Increasing the Bond number to $Bo = 2$, beyond ${Bo}_{c}$, sheds light on the mechanism of bouncing inhibition of heavy drops. At $t=0$, the drop has a higher initial energy owing to the contribution from the gravitational potential energy. As a result, the kinetic energy $E_k$ increases until the inertial shock is propagated throughout the drop (see figure 7*b*-i and Gordillo *et al.* Reference Gordillo, Sun and Cheng2018; Cheng, Sun & Gordillo Reference Cheng, Sun and Gordillo2021), before decreasing and reaching a minimum as the drop then attains maximum deformation (figure 7*b*-ii). In spite of these differences, the maximal spreading time is the same as that observed at low $Bo$, $t_m \approx \tau$ (for $We = 1$, see Zhang *et al.* Reference Zhang, Sanjay, Shi, Zhao, Lv and Lohse2022), and viscous dissipation enervates a similar proportion of the initial energy as in the low $Bo$ case during spreading. During the retraction stage, $E_k$ increases (figures 7*b*-ii to 7*b*-iii), until the motion goes from being dominantly in the radial direction to being dominantly in the axial direction (figure 7*b*-iii, $t \approx 1.5\tau$, see Chantelot Reference Chantelot2018; Zhang *et al.* Reference Zhang, Sanjay, Shi, Zhao, Lv and Lohse2022). Beyond this instant, gravity opposes the upward motion of the drop, $E_k$ decreases and is mainly transferred to $E_g$ until, eventually, at $t \approx 2.5\tau$ (figure 7*b*-iv) the drop's centre of mass starts moving in the downward direction. At this instant, only $20\,\%$ of the drop's initial energy goes to viscous dissipation, identical to the case of $Bo = 0$, but bouncing is inhibited. In contrast to the viscous asymptote, energy is still available to the drop even though the rebound is suppressed. Subsequently, the drop undergoes several capillary oscillations at the substrate with a time period of approximately $2.5\tau$ (figures 7*b*-v to 7*b*-ix).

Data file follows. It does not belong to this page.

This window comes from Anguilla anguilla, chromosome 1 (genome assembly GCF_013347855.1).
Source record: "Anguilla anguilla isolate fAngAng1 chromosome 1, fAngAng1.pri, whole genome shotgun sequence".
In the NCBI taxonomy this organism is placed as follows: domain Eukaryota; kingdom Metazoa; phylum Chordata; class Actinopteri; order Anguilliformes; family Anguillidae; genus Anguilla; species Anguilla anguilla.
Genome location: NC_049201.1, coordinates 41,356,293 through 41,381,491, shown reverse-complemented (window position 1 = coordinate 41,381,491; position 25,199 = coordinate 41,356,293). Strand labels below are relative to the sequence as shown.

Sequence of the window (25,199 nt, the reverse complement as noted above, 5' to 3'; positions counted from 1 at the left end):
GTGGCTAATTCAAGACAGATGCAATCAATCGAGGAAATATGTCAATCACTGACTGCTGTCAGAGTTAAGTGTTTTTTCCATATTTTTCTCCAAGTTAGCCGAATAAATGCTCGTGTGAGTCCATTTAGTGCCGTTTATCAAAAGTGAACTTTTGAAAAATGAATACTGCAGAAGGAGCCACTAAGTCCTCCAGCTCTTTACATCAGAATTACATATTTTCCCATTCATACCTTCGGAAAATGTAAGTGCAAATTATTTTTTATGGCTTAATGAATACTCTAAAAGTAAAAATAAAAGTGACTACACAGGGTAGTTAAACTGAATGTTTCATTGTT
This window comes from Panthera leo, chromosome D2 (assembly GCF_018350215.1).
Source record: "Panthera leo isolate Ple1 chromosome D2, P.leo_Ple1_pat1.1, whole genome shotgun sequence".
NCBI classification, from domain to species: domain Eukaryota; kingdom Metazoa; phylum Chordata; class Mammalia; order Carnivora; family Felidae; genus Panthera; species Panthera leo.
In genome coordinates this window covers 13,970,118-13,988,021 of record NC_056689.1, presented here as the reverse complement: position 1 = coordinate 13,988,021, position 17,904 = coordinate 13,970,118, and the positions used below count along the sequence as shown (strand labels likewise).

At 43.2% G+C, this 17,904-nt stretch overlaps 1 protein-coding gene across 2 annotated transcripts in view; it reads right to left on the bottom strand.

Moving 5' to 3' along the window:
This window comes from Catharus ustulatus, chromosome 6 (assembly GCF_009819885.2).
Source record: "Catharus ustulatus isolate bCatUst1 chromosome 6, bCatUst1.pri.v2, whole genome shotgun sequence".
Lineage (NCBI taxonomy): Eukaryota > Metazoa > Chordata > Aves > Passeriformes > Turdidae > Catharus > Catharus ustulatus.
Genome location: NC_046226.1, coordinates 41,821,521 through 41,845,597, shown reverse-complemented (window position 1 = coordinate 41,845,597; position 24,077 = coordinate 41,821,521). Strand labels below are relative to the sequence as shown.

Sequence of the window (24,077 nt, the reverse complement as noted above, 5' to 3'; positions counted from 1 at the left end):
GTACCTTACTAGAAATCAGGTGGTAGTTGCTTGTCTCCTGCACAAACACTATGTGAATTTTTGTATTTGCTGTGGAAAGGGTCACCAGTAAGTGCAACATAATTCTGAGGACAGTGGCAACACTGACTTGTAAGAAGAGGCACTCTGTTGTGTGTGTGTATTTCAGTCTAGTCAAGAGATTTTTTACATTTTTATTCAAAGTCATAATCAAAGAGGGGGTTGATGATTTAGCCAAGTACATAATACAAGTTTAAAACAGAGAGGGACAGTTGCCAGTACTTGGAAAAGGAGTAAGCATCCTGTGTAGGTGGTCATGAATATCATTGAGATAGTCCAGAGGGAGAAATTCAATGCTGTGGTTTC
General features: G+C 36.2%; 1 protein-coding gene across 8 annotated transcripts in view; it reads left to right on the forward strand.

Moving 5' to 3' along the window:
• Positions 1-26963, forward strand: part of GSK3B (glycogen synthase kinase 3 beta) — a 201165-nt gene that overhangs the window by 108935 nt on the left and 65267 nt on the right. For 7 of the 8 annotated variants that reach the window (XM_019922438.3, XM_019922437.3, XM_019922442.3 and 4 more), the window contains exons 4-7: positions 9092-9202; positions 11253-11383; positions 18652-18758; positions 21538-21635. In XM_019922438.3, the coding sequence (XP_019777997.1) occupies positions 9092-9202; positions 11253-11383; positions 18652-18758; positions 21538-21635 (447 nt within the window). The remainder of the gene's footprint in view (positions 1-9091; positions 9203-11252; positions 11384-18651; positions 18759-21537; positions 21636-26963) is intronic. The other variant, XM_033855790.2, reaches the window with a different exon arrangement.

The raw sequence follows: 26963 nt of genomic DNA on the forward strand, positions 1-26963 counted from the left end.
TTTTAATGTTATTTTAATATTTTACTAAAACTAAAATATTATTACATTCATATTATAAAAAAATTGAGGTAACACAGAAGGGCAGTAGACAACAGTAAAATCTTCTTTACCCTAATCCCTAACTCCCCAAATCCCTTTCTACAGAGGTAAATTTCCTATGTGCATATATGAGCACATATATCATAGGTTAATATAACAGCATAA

Figures 7(*c*) and 7(*d*) show the distribution of energy at take-off as a function of $Bo$ for $We = 1$ and $We =20$, respectively. For both Weber numbers, as $Bo$ increases, the fraction of initial energy that goes into viscous dissipation, $E_\eta (t_c)$, is constant. However, the gravitational potential energy ${\rm \Delta} E_g(t_c)$, initially negligible for $Bo = 0.001$, increases with increasing $Bo$, leading to a decrease of the drop's kinetic energy at take-off $E_k(t_c)$, which eventually drops to zero as bouncing stops at ${Bo}_{c}$. Noticing that energy is still available to the drop in the form of gravitational potential energy at $t=t_c$ allows us to rationalise the different behaviour of $t_c$ with $Bo$ and $Oh$. Indeed, the viscous rebound suppression corresponds to a transition from an underdamped to an overdamped system, associated with a divergence of the oscillation period, while heavy drops undergo successive energy transfers between gravitational potential, kinetic and surface energy on the inertio-capillary time scale.

Finally, we compare the variation of $\varepsilon$ and $t_c$ with $Bo$ extracted from our simulations to the spring–mass model of Biance *et al.* (Reference Biance, Chevy, Clanet, Lagubeau and Quéré2006) which takes into account the role of gravity but neglects viscous dissipation. In our notation, the dependence of $\varepsilon$ on $Bo$ in the model of Biance *et al.* (Reference Biance, Chevy, Clanet, Lagubeau and Quéré2006) is written as

Equation (4.6) is in excellent quantitative agreement with the values of $\varepsilon _*(We)$ and ${Bo}_{c}(We)$ extracted from the simulations (figure 6*a*). However, this model predicts a constant $t_c$ which is in disagreement with our simulations as we approach $Bo_c$ (figure 6*b*). We further stress that the model of Biance *et al.* (Reference Biance, Chevy, Clanet, Lagubeau and Quéré2006), similarly to that of Jha *et al.* (Reference Jha, Chantelot, Clanet and Quéré2020), does not capture the evolution of the prefactor $\varepsilon _*$ or $\varepsilon _0$ with $We$. It indeed does not take into account viscous dissipation, which we have shown to be the main ingredient responsible for the loss of rebound elasticity as $We$ is increased. We address the relevance of this model in predicting the variation of the coefficient of restitution with $We$ in Appendix B.

## 5. Conclusion and outlook